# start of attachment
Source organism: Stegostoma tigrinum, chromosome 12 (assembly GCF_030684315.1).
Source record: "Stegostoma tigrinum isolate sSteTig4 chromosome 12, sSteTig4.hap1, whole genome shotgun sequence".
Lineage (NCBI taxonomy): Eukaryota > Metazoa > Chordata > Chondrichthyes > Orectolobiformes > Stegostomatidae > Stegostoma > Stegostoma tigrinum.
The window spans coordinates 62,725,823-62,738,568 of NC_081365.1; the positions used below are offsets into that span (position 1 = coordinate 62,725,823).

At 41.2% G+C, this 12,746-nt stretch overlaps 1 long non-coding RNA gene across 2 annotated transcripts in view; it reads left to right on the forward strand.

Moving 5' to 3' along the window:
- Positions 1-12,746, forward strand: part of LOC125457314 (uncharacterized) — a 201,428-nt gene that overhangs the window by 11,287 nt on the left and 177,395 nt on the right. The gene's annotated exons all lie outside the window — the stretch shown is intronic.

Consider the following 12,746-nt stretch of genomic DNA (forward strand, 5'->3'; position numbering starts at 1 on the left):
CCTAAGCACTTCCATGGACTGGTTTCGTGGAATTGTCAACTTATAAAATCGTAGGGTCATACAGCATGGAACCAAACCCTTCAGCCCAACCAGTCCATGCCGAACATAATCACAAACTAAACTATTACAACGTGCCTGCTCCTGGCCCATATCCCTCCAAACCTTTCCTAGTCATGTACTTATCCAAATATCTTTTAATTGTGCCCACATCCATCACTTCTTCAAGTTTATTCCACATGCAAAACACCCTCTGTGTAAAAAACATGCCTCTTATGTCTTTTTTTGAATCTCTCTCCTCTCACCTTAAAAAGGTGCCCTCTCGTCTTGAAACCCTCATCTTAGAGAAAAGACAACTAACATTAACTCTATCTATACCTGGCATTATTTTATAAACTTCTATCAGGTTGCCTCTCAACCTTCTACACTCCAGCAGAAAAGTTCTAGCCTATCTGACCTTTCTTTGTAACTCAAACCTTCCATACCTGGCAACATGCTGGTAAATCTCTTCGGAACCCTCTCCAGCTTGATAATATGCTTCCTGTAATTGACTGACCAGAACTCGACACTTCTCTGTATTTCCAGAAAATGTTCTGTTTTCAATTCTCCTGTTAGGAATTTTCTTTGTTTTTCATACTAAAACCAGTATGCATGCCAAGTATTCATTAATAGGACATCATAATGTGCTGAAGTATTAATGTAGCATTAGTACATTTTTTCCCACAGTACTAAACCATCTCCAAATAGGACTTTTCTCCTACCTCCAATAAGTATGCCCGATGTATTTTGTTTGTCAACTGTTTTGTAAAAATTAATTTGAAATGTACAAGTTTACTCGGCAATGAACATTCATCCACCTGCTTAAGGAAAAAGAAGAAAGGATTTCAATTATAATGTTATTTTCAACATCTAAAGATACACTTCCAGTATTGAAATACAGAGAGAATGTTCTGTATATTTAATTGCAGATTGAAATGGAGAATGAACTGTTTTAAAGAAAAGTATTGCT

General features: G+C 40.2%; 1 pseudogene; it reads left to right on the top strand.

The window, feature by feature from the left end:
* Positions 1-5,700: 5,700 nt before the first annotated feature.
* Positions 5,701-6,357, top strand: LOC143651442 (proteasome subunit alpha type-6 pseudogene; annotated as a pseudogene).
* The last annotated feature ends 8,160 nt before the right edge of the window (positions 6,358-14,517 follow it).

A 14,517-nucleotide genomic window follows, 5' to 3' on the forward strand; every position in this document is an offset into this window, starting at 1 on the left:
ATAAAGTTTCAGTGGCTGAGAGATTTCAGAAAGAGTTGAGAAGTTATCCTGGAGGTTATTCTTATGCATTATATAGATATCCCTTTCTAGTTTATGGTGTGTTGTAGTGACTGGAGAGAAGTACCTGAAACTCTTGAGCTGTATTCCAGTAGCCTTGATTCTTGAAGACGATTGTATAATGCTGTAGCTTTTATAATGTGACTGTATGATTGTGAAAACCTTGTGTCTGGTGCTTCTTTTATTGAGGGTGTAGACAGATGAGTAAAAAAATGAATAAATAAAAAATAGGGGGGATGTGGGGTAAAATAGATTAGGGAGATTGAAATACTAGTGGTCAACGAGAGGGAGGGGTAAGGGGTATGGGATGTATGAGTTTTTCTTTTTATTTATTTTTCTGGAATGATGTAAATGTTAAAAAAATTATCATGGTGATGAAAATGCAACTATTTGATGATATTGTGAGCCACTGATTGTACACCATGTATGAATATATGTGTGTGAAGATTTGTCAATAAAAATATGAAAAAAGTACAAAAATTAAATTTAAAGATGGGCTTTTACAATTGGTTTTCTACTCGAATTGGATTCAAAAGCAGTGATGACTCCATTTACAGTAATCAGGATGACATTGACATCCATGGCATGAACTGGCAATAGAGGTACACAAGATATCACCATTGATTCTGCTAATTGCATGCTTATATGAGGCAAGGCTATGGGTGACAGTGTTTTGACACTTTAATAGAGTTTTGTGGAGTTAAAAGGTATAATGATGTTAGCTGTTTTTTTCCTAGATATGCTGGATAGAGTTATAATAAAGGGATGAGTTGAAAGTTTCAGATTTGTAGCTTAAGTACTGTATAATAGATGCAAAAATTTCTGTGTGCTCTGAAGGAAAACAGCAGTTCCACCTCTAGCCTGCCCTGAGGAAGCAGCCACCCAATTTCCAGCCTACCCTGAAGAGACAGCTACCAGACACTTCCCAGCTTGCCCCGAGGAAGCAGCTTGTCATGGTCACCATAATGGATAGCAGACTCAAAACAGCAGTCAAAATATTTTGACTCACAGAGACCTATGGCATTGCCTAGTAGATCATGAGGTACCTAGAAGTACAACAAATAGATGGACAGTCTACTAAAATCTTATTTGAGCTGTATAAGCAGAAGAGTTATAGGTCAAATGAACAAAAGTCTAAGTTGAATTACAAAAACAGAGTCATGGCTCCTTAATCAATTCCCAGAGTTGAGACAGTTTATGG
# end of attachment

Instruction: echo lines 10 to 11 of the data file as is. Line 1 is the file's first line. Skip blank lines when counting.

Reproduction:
General features: G+C 40.2%; 1 pseudogene; it reads left to right on the top strand.

The window, feature by feature from the left end: